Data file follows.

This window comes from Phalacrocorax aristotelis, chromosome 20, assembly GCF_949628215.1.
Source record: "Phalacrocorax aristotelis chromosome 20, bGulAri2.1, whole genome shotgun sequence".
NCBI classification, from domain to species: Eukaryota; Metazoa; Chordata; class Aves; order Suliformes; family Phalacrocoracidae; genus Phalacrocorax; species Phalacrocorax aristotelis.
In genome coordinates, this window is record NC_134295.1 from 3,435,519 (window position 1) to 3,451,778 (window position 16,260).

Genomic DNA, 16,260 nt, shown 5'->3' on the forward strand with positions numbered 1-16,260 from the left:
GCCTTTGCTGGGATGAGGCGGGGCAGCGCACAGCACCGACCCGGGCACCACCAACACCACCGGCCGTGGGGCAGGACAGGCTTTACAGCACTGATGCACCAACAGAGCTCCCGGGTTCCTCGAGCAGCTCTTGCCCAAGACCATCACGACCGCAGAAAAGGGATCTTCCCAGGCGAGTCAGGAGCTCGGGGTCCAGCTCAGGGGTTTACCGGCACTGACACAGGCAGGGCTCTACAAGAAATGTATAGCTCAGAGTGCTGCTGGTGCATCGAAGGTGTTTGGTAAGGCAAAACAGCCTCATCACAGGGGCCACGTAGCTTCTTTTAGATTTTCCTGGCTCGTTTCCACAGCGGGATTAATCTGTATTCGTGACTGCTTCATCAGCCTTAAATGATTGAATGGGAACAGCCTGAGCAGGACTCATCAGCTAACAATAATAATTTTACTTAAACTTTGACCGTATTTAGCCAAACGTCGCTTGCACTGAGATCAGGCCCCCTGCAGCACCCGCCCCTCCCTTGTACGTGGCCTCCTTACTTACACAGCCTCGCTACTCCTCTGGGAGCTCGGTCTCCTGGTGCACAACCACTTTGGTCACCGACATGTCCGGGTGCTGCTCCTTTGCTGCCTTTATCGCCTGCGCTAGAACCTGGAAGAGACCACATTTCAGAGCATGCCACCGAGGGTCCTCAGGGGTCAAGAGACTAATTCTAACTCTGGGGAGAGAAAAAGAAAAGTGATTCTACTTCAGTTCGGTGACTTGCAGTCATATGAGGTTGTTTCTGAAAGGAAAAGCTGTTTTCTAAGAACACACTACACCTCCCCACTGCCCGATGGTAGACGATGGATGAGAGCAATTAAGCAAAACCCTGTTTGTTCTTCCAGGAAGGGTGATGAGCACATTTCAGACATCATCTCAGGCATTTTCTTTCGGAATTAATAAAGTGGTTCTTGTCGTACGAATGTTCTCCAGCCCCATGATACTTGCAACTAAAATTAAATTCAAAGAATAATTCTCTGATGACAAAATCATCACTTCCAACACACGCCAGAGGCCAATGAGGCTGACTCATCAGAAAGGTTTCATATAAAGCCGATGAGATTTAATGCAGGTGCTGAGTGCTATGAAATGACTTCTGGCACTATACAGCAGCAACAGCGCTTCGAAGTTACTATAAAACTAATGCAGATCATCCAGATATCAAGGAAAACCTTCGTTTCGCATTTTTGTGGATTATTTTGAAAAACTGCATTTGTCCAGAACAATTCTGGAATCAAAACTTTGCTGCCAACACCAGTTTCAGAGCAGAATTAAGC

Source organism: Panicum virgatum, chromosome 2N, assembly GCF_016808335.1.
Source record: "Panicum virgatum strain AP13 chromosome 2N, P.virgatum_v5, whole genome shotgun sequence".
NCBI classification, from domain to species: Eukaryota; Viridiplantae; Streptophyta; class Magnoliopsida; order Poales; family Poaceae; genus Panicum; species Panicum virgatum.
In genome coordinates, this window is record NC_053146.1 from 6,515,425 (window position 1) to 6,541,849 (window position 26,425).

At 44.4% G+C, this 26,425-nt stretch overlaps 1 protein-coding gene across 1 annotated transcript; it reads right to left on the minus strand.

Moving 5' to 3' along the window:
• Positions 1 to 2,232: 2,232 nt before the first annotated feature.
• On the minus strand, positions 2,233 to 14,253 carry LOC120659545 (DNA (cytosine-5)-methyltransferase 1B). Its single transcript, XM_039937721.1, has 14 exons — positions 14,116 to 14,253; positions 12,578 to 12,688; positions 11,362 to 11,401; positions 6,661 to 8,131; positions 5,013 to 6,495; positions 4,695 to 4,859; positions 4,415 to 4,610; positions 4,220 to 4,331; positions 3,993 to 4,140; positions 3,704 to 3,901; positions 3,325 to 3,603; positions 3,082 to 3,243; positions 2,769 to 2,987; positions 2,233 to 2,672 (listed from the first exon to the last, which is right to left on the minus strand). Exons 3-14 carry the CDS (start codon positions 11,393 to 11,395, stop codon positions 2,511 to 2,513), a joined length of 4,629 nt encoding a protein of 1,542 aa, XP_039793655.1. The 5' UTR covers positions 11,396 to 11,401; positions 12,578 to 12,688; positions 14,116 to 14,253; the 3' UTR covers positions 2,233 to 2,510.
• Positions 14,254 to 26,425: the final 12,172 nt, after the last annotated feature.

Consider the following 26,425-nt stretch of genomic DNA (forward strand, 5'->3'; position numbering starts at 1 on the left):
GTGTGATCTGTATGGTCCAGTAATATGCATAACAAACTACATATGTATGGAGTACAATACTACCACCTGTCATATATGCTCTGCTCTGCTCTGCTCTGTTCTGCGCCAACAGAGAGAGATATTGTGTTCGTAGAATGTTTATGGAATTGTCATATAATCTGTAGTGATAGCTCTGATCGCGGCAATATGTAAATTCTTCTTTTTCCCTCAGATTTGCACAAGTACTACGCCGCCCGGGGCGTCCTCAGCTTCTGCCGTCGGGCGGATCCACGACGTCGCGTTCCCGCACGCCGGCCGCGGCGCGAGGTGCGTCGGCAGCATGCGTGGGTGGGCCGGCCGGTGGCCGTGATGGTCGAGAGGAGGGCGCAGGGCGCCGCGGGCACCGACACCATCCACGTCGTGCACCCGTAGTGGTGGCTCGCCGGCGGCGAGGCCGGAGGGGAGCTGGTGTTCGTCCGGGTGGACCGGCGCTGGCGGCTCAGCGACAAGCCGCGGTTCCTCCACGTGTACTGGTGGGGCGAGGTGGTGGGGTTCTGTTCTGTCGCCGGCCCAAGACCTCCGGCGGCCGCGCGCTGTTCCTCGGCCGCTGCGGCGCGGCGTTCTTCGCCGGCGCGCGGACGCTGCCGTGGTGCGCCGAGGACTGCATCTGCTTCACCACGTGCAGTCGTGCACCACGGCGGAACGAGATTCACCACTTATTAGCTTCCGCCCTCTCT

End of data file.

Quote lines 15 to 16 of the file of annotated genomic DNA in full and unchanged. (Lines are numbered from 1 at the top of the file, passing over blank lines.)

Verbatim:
• Positions 14,254 to 26,425: the final 12,172 nt, after the last annotated feature.

Consider the following 26,425-nt stretch of genomic DNA (forward strand, 5'->3'; position numbering starts at 1 on the left):